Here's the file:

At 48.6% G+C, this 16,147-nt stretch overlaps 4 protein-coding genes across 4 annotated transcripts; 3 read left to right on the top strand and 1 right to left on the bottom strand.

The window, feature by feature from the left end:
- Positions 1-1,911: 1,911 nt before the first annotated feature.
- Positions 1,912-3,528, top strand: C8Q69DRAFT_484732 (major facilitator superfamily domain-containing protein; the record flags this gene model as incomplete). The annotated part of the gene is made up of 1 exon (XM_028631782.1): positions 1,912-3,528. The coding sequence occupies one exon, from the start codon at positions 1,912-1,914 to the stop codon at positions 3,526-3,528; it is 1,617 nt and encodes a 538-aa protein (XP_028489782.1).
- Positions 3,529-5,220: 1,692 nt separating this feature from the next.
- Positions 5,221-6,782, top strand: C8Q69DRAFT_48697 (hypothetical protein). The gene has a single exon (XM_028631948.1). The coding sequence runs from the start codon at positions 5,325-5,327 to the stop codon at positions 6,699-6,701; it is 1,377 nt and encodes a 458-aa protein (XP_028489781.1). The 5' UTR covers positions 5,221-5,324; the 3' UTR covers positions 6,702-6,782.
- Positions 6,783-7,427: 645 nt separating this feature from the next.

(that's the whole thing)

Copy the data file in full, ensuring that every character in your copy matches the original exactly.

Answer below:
At 48.6% G+C, this 16,147-nt stretch overlaps 4 protein-coding genes across 4 annotated transcripts; 3 read left to right on the top strand and 1 right to left on the bottom strand.

The window, feature by feature from the left end:
- Positions 1-1,911: 1,911 nt before the first annotated feature.
- Positions 1,912-3,528, top strand: C8Q69DRAFT_484732 (major facilitator superfamily domain-containing protein; the record flags this gene model as incomplete). The annotated part of the gene is made up of 1 exon (XM_028631782.1): positions 1,912-3,528. The coding sequence occupies one exon, from the start codon at positions 1,912-1,914 to the stop codon at positions 3,526-3,528; it is 1,617 nt and encodes a 538-aa protein (XP_028489782.1).
- Positions 3,529-5,220: 1,692 nt separating this feature from the next.
- Positions 5,221-6,782, top strand: C8Q69DRAFT_48697 (hypothetical protein). The gene has a single exon (XM_028631948.1). The coding sequence runs from the start codon at positions 5,325-5,327 to the stop codon at positions 6,699-6,701; it is 1,377 nt and encodes a 458-aa protein (XP_028489781.1). The 5' UTR covers positions 5,221-5,324; the 3' UTR covers positions 6,702-6,782.
- Positions 6,783-7,427: 645 nt separating this feature from the next.